In early July, the decision on whether economic sanctions imposed on Sudan should be lifted was delayed by President Trump. Since the 1990’s, Sudan has been the subject of sanctions from the United States. This has included an embargo on trade, the freezing of assets, and the implementation of financial restrictions. Initially, these were enforced due to Sudan’s apparent involvement in sponsoring terrorism, which included playing host to Osama Bin-Laden from 1991. More recently, with civil unrest resulting in mass civilian deaths in Darfur, unwarranted military involvement in South Sudan, and reported use of chemical weapons against civilians, America utilized sanctions in the hope of bringing about stability.
The Obama administration temporarily lifted these sanctions in rewarding Sudan’s “positive actions” towards furthering peaceful and stable outcomes. Working in coordination with America, Sudan has progressed on a number of fronts. The government has countered the growth of terrorism, allowed aid workers to access civilians suffering from a stagnant economy, and recently announced the maintenance of a unilateral ceasefire with the rebels it has been at war with in Darfur. Whether this has been enough to justify making the temporary removal of economic sanctions on Sudan permanent is the question President Trump has to answer. Originally his decision was due on July 11th, but now has been postponed until October 2017.
The Trump administration, in justifying their delay, stated that they wanted to see “sustained progress” in Sudan. This has been welcomed in America by a number of lobbyists from both ends of the political spectrum. In late June, 53 congressmen and women petitioned the president to delay the decision, pointing out the continued persecution of Christians in Sudan and the denial of religious freedoms.
Officially, it seems the Trump administration wanted more time to assess whether the Sudanese government had taken enough positive steps to warrant the lifting of these sanctions. The US Chargé affairs to Sudan, Khartoum Koutsis, stated that the “US administration needs more time to discuss this file.” From Sudan’s perspective, this delay has provoked frustration. The criteria laid down to Sudan upon the sanctions implementation have from their perspective been achieved.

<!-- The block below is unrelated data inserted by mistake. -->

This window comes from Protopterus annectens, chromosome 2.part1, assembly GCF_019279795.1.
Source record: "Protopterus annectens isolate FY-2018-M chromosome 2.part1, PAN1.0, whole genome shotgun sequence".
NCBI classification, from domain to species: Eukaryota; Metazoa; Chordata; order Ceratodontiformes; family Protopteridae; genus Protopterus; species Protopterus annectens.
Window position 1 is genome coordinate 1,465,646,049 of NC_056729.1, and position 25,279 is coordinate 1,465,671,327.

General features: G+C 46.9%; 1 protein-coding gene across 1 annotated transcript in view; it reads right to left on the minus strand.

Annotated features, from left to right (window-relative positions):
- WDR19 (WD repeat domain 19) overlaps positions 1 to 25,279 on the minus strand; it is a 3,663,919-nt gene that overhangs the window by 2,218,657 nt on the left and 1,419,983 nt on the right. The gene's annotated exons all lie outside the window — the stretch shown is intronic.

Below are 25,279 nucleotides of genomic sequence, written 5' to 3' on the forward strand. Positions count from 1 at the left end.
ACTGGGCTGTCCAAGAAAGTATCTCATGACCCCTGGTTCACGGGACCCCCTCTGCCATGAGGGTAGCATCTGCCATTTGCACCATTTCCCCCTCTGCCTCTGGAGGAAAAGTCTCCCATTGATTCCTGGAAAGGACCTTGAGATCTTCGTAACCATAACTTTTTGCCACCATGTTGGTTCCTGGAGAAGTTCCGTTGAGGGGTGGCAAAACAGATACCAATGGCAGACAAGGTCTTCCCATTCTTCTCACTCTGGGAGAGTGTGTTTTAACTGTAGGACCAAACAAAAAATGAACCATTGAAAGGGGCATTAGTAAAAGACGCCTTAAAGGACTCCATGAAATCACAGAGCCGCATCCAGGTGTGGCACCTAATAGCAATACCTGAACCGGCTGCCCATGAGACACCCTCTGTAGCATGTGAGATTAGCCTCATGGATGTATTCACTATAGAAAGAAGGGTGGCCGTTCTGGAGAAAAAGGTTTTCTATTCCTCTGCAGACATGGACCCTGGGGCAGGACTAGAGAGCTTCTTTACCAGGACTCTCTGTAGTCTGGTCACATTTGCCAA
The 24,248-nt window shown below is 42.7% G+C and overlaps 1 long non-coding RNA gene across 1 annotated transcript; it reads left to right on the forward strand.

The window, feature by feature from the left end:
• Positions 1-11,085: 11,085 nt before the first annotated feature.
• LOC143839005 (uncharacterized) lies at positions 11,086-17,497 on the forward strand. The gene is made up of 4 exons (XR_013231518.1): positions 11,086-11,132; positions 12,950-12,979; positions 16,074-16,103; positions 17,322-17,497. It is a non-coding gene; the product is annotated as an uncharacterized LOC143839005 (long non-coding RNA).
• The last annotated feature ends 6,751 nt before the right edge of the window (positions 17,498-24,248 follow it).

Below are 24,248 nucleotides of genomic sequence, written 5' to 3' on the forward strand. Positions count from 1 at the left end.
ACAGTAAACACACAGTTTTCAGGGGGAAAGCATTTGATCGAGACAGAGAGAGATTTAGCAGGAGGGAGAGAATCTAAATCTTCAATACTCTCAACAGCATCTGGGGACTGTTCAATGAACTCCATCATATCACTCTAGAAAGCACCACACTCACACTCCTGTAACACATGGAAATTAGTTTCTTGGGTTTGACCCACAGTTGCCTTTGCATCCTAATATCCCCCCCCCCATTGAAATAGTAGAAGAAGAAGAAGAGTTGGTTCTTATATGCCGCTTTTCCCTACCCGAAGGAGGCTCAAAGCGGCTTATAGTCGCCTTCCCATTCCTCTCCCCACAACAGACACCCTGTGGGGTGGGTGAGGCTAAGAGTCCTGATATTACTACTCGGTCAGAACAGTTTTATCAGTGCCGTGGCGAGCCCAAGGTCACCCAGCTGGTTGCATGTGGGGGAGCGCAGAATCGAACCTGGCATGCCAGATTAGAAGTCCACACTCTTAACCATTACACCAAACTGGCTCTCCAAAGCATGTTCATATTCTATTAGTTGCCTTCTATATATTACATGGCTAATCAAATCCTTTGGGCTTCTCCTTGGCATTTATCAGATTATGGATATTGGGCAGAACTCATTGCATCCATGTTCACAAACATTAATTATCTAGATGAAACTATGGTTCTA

Abdul Ghani al-Naim of the Foreign Ministry stated that “the natural and logical step is that the sanctions are lifted, because Sudan has implemented what was asked of it entirely.” The lifting of these sanctions would allow Sudan to regain access to the global banking system, bring in urgently needed foreign investment and trade, and tackle inflation which has reached almost 35%.
The decision in October poses no easy answer. Undoubtedly, Sudan has made progress in previous years, and the lifting of these sanctions may also hold benefits. For the US intelligence services and key nations in the region such as Saudi Arabia, Sudan could become a useful ally in the fight against Jihadist extremists if economic sanctions were eased. It would also allow the economy to recover, and with it help improve the situation for thousands of civilians living in economic strife.
The sanctions have arguably worsened the position of many Sudanese people, as well as refugees in the country, who suffer from a shortfall in food, medicine, housing and education. A re-engagement with the international community and the encouragement of foreign investment may ease this issue. However, it is also worth considering that the removal of these American sanctions may re-bolster the position of Sudan’s highly contentious president Omar al-Bashir.
Al-Bashir, who has held power since the military coup of 1989, is wanted by the International Criminal Court for his role in the coordination of mass genocide against civilians in Darfur. Furthermore, his role in the use of chemical weapons against civilians last year has also brought outrage. These are crimes that need to be accounted for. The lifting of these sanctions will only make this more unlikely, with Al-Bashir’s position set to be strengthened. While his regime has taken positive steps, reconciliation must be done warily.
Sudan remains a country with a questionable human rights record, and one still relying on a fragile unilateral ceasefire. With Al-Bashir set to remain in charge, America must ensure that Sudan continues to make positive reforms, with or without these economic sanctions.
- Humanitarian Crisis Continues To Grip Yemen As Civil Conflict Escalates - December 9, 2017
- How Can Sierra Leone Learn From Environmental Disaster? 3 Months On After The Mudslide That Claimed Hundreds Of Lives - November 24, 2017
- Fears Of A Renewed Conflict In The Central African Republic After Grenade Attack Kills Seven - November 17, 2017